New guidance for R&D tax incentives revealed: Here’s what it all means
Monday, February 25, 2019/
After much consultation, AusIndustry yesterday released its long-awaited guidance on R&D tax for software development.
We’ve been fielding a lot of fear, uncertainty and doubt queries about R&D tax from the startup community over the last six months or so. After all, the R&D tax incentive is the single biggest government program supporting Australian startups and it’s a major funding source.
So, what does the new guidance mean? Let’s break it down.
Firstly, who does the guidance apply to?
It applies to both software companies in their own right (like many startups), as well as the other companies that participate in software development.
At a glance, what does the guidance mean?
The bottom line is this: if you want to avoid kickback from AusIndustry reviewers of your software development R&D tax claim in future, you’ll need to do the following.
- Take more time upfront to really consider if you’re eligible for it at a more detailed activity level. So rather than assuming you can claim it for an entire project, you’ll need to consider and frame activities as having an unknown outcome that you’re trying to test.
- Keep detailed time-based records, as you are doing the work. Not retrospectively. You’ll need to do this for your own time, and work with any contractors to do it for theirs too. Broad percentages of project costs are not likely to be accepted.
These definitions aren’t necessarily new. However, by releasing this guidance, AusIndustry is sending a clear message that it’s going to be paying more attention to these things in particular.
If you want to learn more, including the full definitions of experiments, hypothesis and knowledge (and while you’re there, learn more about the Frascati Manual for R&D …) download the full guidance materials and a guide to common errors.
Some examples of R&D eligibility
The guidance provides some (caveated) examples to help you understand whether your software development will be eligible for the R&D tax incentive. These include:
- Resolving conflicts within hardware or software (think integration);
- Creating new or more efficient algorithms based on new techniques (including all machine learning); and
- Creating new and original encryption or security techniques (this is a narrow example, but at least it’s good news for cyber security companies currently grappling with the AA Bill).
It also suggests doing a GitHub search or searching tech blogs and forums to help determine whether or not you’re developing new knowledge.
And some examples of what isn’t eligible
The guidance also provides some examples of what will not be eligible for R&D tax. These include:
- Any software for internal business purposes (this has always been the case);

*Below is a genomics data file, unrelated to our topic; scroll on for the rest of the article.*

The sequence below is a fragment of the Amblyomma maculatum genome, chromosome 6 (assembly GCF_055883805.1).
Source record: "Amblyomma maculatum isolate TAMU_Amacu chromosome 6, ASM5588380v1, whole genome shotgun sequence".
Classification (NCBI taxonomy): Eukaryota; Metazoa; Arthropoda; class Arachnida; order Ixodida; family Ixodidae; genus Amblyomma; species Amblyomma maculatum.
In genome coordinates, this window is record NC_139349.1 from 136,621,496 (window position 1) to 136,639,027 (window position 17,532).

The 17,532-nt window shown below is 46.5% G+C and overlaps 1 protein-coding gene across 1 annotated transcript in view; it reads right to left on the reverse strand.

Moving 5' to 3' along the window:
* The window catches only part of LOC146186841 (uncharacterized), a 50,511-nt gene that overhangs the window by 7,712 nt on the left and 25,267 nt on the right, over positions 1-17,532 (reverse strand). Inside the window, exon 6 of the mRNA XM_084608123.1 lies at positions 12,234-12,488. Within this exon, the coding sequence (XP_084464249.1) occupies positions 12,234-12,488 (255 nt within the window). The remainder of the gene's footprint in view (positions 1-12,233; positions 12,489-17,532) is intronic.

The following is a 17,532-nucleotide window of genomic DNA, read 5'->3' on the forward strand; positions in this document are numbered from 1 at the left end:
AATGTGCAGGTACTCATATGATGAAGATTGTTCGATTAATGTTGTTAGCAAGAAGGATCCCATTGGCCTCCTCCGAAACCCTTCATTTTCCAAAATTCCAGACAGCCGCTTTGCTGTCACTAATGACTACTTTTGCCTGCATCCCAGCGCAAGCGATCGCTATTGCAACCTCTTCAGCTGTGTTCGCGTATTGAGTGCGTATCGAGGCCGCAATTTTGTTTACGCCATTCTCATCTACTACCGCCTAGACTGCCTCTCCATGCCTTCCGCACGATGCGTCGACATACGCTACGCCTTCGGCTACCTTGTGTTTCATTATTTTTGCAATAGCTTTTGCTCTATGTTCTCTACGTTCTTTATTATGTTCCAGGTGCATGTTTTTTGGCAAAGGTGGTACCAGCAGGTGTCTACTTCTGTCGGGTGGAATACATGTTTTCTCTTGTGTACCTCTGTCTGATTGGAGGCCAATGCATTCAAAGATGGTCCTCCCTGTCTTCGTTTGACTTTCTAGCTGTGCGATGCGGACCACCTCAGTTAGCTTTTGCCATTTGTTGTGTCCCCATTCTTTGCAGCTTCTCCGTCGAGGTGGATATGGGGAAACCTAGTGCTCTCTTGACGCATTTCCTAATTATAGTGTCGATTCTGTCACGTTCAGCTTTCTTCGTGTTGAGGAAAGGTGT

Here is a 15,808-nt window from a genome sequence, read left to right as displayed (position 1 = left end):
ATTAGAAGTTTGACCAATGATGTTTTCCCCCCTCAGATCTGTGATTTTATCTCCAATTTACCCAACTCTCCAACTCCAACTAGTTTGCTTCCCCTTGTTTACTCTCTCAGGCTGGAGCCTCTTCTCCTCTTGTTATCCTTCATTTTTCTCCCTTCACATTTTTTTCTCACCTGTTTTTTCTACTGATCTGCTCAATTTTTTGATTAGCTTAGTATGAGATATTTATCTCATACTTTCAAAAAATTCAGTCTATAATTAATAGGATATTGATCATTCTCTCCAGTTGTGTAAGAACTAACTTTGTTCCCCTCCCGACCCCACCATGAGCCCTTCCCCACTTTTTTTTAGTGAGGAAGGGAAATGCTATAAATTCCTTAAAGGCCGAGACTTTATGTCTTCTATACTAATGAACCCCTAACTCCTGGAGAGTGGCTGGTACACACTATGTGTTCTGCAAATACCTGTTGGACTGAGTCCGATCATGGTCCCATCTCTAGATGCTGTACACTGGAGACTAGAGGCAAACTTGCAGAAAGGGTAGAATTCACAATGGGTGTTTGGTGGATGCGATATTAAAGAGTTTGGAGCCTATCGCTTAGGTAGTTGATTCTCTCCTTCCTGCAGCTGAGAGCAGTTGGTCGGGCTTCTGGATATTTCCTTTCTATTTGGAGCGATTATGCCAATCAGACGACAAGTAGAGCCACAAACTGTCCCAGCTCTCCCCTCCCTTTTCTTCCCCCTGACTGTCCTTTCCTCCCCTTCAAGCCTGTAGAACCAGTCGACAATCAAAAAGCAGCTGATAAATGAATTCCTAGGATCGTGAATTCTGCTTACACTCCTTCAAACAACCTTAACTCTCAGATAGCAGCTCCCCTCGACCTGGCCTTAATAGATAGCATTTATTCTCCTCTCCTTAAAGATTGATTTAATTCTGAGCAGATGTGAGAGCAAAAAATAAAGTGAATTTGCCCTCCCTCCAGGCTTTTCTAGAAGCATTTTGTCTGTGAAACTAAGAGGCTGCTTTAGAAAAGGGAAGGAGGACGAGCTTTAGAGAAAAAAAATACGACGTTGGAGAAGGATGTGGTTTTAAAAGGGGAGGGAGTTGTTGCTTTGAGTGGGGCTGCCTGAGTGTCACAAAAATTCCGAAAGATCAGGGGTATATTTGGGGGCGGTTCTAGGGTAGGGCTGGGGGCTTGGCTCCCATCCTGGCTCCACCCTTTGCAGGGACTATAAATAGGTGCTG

- Customising a product for a particular use, unless during the process knowledge is added that significantly improves the base program (modifying open source software without new knowledge for a different application won’t cut it); and
- ‘Routine’ debugging and testing of existing systems and programs (unless this is done prior to the end of the experimental development process).
This last point is worth spelling out. If you’ve got an initial (eligible) development activity that ticks all the new knowledge, hypothesis and experimental boxes, and debugging is part of this, then it would count in that instance.
Once the system has been launched, any bug fixes will not be eligible, so if your developers are also doing some of this, you’ll need to identify their time on that and exclude it from your R&D claim.
Looking at the bigger picture
While there has been some news such as Airtasker having to pay the ATO back millions of dollars, we don’t believe there is a systematic problem with R&D tax being ‘over-claimed’.
There’s no fundamental change to the R&D tax laws with this new guidance, but its release makes it clear that software development is under the spotlight.
Is it to help the government balance its budget by dissuading software companies from claiming R&D tax?
Whatever is behind it, you’re going to need to pay more attention to defining and tracking R&D activities to support any R&D claims. But, it is still one of the best supports for cash-strapped startups, so it’s still worth the effort.
And don’t forget, you’ve got until April 30, 2019 to claim your 2017-18 R&D — if you’ve got your activities and timesheets ready.
From the frontlines
Five reasons AI is better at making business decisions than you Anthony Aarons Epifini co-founder
'Few are destined to be unicorns': When is the right time to sell your startup? Peter Forbes HROnboard founder
Forget gender quotas: It's time to review your definition of diversity Inga Latham SiteMinder chief product officer
How to assemble a board of directors that will make, not break, your startup Mark Rohald Cluey Learning co-founder
From disrupted to disrupter: What I learnt moving from corporate to startup Tim Shepherd CIMET director
Imagine the worst-case scenario for a startup founder. It happened to me Sam Jockel ParentTV founder